Don Bosco

General articles of the regulations for the houses (1877)



These are a brief decalogue drawn up in several versions by Don Bosco in 1877 and located between the publication of the treatise on the Preventive System and the 'Regulation for the houses of the Society of St. Francis of Sales', which they are the precursor of.

Critical text with introduction, variants, critical apparatus and historical and illustrative notes in Pietro Braido (ed.), Don Bosco Educatore, Scritti e Testimonianze. Third edition with the collaboration of Antonio da Silva Ferreira, Francesco Motto and José Manuel Prellezo. Salesian Historical Institute, Sources, First Series, no. 9. Rome, LAS 1997, pp. 280-283.


1. Those who find themselves in a position of responsibility or who must care for the young people whom Divine Providence has entrusted to us all have the duty to advise and counsel any boy in the House, every time there is occasion to do so, especially when it is a case of preventing the offence of God.

2. If one wishes to be respected, he should set about making himself loved. He will achieve this important goal if by word, and even more by deed, he makes it understood that his exclusive concern is for the spiritual and earthly good of his pupils.

3. Assistance requires few words, but a lot of work. Students should be allowed to express their thoughts freely, but take care to straighten out, and even correct, expressions, words, actions that might not be consonant with Christian education.

4. Young people generally exhibit one of the following character traits: good, ordinary, difficult, bad. It is our strict duty to study the best means of reconciling these diverse characters so as to do good to all without anyone being the cause of harm to anyone else.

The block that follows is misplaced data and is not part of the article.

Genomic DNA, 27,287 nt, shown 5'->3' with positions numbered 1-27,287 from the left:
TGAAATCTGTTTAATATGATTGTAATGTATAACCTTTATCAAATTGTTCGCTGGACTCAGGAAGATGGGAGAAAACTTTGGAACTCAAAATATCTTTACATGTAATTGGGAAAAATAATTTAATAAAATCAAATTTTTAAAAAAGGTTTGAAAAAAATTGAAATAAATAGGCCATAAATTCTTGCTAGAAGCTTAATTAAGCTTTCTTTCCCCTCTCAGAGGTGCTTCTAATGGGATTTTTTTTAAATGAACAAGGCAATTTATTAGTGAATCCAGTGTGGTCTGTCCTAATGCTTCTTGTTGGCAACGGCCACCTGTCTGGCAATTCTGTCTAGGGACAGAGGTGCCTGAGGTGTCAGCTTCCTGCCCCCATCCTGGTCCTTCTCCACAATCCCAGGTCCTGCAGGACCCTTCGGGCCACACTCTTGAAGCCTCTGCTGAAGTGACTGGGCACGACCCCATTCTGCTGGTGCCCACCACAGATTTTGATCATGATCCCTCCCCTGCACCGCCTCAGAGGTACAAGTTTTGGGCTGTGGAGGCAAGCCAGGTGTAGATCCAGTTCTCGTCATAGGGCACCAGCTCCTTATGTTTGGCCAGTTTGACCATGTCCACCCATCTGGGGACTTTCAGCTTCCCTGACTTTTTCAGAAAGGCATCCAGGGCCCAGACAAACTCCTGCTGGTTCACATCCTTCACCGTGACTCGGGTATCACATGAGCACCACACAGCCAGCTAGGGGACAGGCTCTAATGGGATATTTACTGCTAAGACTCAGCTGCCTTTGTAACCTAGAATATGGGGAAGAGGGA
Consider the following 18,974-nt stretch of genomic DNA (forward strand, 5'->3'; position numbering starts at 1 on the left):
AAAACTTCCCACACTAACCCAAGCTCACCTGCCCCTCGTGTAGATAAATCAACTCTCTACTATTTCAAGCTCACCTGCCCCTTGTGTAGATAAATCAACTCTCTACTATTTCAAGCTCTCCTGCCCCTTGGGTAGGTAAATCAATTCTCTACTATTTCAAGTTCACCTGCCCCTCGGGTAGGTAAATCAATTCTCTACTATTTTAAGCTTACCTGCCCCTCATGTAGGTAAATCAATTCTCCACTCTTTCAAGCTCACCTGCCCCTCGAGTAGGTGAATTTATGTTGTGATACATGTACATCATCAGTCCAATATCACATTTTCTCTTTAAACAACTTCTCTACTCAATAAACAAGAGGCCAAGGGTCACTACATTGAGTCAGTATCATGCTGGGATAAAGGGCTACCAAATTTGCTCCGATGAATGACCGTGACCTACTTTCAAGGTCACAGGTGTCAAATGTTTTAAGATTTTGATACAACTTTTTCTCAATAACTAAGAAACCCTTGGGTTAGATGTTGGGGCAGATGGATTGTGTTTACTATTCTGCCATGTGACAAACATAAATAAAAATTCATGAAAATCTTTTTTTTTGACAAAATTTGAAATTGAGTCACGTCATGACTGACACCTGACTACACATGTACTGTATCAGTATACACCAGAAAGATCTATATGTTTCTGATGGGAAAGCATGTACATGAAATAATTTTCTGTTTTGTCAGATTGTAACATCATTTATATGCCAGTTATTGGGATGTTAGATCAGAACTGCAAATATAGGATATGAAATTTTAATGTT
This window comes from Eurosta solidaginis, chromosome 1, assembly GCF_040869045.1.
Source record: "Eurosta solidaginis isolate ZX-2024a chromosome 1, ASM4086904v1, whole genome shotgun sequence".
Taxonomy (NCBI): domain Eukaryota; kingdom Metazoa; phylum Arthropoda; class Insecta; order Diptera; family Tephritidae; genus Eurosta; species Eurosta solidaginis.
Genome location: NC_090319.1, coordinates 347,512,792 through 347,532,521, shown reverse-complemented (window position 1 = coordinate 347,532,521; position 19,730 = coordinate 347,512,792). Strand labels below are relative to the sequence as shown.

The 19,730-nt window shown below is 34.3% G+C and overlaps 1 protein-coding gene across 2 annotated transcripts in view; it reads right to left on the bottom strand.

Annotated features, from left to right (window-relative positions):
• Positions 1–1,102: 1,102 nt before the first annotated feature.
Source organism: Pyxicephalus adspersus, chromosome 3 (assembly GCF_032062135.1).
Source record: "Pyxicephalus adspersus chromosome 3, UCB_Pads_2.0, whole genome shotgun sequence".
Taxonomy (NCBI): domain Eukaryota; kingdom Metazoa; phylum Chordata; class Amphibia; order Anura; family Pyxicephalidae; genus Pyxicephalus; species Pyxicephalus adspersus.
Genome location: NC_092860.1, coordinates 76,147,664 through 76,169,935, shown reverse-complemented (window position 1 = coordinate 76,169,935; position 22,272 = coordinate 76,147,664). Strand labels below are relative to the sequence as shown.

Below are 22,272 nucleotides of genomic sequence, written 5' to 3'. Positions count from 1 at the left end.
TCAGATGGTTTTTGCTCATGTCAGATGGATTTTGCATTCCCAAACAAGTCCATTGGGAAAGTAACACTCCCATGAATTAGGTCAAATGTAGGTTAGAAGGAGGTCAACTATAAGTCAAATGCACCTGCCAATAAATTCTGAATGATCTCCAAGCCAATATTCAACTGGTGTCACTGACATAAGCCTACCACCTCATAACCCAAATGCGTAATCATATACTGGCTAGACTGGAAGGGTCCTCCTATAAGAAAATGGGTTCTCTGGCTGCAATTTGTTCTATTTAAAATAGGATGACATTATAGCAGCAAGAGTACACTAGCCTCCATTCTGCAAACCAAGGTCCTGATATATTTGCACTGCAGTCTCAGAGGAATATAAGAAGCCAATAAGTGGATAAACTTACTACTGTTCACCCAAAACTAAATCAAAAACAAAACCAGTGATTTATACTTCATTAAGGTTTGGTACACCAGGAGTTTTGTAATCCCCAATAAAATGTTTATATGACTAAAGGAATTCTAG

5. For those who are blessed by nature with a 'good' character or temperament, general supervision is sufficient, explaining the disciplinary rules and recommending their observance.

6. The greater number is made up of those who have an 'ordinary' character or temperament, being somewhat lively, and being prone to take things easy. These need brief but frequent tips, reminders, advice. They need to be encouraged to work, even by giving them small rewards, and - without ever losing sight of them - showing great confidence is placed in them.

7. But our care and efforts must be directed in a special way to those in the third category, those students who are difficult, even troublesome. One can reckon these as being about one in fifteen. Every staff member should make a point of getting to know them, of informing themselves of their previous history; should show themselves to be their friends. They should let them speak a lot, saying little themselves, and when they do, they should use brief examples, sayings, stories, and so on. We should never let them out of sight, without however making it appear that we do not trust them.

8. When teachers or assistants join their students, they should immediately cast their eye over them, and if they become aware that one of these (difficult ones) is missing, they should send someone to look for them, under the pretext of having something to say or recommend to them.

9. Whenever one of them needs to be reprimanded, counselled or corrected, it should never be done there and then, and in the presence of his fellow-students. One may, however, make use of facts or episodes that have befallen others to express praise or blame which will find its way to the one for whom you have intended it.

10. These are the introductory articles to our Regulations. But everyone needs patience, application and much prayer, without which, I believe, any regulation would be useless.